Novel fluorescence lifetime imaging may complement BluePeak for prediction of progression in Stargardt disease
Since its introduction, BluePeak blue laser autofluorescence has become a widely established scanning laser fundus imaging modality to provide a map of the retina which can reveal metabolic malfunction of diagnostic significance in many conditions. Diagnosing and monitoring early AMD and late stages of geographic atrophy as well as hereditary diseases such as Stargardt disease are just a few examples of the diagnostic value of this non-invasive imaging modality.
However, whereas BluePeak provides a two-dimensional map of the intensity of the autofluorescence signal, a novel imaging modality called “fluorescence lifetime imaging ophthalmoscopy” (FLIO)* measures the time-dependency of fundus autofluorescence emission. To illustrate the difference, imagine examining a firefly with both imaging modalities; BluePeak would show how strongly it glows and FLIO would show how long it glows over a period of time. An example of how both imaging modalities could complement each other for diagnostic purposes is shown in the figure above.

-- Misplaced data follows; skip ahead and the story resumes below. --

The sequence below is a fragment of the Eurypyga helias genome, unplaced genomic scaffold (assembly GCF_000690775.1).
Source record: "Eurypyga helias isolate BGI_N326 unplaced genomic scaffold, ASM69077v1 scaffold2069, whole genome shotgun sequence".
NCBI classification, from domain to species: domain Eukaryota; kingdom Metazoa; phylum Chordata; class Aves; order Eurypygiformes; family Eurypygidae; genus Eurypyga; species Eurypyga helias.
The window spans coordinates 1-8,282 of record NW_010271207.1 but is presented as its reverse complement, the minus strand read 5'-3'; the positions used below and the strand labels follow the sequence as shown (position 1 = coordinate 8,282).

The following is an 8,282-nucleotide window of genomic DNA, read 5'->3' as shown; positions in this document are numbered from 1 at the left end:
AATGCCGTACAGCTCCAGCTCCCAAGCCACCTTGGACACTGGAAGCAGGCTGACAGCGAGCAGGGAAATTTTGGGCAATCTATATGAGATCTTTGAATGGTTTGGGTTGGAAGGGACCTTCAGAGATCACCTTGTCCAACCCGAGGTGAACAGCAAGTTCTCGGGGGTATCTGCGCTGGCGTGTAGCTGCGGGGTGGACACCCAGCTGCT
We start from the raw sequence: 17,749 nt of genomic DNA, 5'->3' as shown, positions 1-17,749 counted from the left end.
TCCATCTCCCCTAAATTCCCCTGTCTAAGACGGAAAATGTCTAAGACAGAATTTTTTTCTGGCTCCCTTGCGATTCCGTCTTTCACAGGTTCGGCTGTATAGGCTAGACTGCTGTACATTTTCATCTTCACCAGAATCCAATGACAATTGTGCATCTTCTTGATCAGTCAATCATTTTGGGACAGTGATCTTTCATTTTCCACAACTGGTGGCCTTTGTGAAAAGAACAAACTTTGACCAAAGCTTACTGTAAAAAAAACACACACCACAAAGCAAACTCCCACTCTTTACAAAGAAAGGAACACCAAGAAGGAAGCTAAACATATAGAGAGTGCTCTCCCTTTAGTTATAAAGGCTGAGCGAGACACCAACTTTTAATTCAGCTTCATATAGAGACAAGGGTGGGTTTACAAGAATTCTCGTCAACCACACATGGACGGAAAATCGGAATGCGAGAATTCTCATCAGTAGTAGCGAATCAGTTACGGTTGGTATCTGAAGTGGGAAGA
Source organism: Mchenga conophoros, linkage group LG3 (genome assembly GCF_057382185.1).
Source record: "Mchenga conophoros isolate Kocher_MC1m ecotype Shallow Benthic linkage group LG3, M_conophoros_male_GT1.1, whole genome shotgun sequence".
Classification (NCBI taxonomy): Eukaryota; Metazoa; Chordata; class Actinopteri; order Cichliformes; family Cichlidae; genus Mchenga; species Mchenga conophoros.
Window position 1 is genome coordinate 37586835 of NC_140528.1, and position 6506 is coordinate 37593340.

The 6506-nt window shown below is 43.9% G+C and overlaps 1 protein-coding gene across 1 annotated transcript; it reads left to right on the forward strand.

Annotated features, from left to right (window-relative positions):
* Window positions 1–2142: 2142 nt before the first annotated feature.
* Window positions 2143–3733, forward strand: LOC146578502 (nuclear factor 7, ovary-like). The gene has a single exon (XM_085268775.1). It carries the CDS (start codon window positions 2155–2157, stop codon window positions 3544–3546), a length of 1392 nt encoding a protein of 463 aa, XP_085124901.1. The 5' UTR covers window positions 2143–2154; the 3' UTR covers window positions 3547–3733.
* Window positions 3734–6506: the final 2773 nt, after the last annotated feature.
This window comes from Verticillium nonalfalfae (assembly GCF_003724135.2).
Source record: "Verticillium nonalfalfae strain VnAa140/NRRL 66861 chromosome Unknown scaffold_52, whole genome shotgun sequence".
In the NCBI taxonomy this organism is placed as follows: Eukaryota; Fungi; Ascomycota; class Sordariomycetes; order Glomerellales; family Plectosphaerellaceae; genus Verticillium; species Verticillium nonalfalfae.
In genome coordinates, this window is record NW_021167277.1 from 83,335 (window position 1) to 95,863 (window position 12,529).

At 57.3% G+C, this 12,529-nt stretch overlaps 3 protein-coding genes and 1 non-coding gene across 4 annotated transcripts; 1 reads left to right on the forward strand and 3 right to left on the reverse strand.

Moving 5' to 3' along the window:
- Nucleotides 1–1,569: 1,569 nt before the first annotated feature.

In a recent publication1, a study group in Switzerland examined autofluorescence lifetime characteristics in Stargardt disease to investigate potential prognostic markers for disease activity and progression. They demonstrated that certain changes in fluorescence lifetimes were predictive of disease progression. These changes were not seen on standard BluePeak images. The authors conclude that changes seen on FLIO images over time may provide a useful tool to predict disease progression and may be used to assess therapeutic effects in upcoming clinical trials for those patient groups.